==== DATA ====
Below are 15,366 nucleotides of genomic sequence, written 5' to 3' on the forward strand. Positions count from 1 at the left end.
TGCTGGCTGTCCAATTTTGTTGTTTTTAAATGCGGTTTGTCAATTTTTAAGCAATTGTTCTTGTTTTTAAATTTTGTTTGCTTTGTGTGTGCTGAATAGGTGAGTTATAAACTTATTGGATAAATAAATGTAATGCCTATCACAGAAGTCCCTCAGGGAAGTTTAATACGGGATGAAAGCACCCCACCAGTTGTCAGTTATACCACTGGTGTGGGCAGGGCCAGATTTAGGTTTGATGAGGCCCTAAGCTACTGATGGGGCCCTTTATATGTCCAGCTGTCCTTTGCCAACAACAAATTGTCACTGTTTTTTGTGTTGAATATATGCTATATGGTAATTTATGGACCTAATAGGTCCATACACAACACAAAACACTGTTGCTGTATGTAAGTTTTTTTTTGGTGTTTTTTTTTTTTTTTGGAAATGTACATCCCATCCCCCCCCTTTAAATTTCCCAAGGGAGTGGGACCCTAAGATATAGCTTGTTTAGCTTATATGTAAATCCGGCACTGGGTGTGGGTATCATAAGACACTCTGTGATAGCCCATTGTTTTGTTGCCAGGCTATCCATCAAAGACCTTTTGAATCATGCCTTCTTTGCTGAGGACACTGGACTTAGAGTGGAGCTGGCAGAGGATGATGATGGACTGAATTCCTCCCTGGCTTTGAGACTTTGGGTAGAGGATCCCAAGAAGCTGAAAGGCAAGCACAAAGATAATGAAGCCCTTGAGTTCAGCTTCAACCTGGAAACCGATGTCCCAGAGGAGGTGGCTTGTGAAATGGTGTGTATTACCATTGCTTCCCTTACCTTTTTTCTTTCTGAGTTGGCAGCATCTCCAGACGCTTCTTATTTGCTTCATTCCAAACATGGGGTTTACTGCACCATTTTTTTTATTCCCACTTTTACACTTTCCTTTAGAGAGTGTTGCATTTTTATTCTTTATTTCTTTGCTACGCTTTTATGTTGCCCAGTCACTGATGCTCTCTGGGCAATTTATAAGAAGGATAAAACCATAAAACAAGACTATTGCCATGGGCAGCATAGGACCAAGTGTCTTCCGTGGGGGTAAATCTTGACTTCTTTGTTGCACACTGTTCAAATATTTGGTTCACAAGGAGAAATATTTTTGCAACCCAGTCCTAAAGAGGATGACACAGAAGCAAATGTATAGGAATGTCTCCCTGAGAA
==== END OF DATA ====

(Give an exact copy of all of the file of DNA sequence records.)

Below are 15,366 nucleotides of genomic sequence, written 5' to 3' on the forward strand. Positions count from 1 at the left end.
TGCTGGCTGTCCAATTTTGTTGTTTTTAAATGCGGTTTGTCAATTTTTAAGCAATTGTTCTTGTTTTTAAATTTTGTTTGCTTTGTGTGTGCTGAATAGGTGAGTTATAAACTTATTGGATAAATAAATGTAATGCCTATCACAGAAGTCCCTCAGGGAAGTTTAATACGGGATGAAAGCACCCCACCAGTTGTCAGTTATACCACTGGTGTGGGCAGGGCCAGATTTAGGTTTGATGAGGCCCTAAGCTACTGATGGGGCCCTTTATATGTCCAGCTGTCCTTTGCCAACAACAAATTGTCACTGTTTTTTGTGTTGAATATATGCTATATGGTAATTTATGGACCTAATAGGTCCATACACAACACAAAACACTGTTGCTGTATGTAAGTTTTTTTTTGGTGTTTTTTTTTTTTTTTGGAAATGTACATCCCATCCCCCCCCTTTAAATTTCCCAAGGGAGTGGGACCCTAAGATATAGCTTGTTTAGCTTATATGTAAATCCGGCACTGGGTGTGGGTATCATAAGACACTCTGTGATAGCCCATTGTTTTGTTGCCAGGCTATCCATCAAAGACCTTTTGAATCATGCCTTCTTTGCTGAGGACACTGGACTTAGAGTGGAGCTGGCAGAGGATGATGATGGACTGAATTCCTCCCTGGCTTTGAGACTTTGGGTAGAGGATCCCAAGAAGCTGAAAGGCAAGCACAAAGATAATGAAGCCCTTGAGTTCAGCTTCAACCTGGAAACCGATGTCCCAGAGGAGGTGGCTTGTGAAATGGTGTGTATTACCATTGCTTCCCTTACCTTTTTTCTTTCTGAGTTGGCAGCATCTCCAGACGCTTCTTATTTGCTTCATTCCAAACATGGGGTTTACTGCACCATTTTTTTTATTCCCACTTTTACACTTTCCTTTAGAGAGTGTTGCATTTTTATTCTTTATTTCTTTGCTACGCTTTTATGTTGCCCAGTCACTGATGCTCTCTGGGCAATTTATAAGAAGGATAAAACCATAAAACAAGACTATTGCCATGGGCAGCATAGGACCAAGTGTCTTCCGTGGGGGTAAATCTTGACTTCTTTGTTGCACACTGTTCAAATATTTGGTTCACAAGGAGAAATATTTTTGCAACCCAGTCCTAAAGAGGATGACACAGAAGCAAATGTATAGGAATGTCTCCCTGAGAA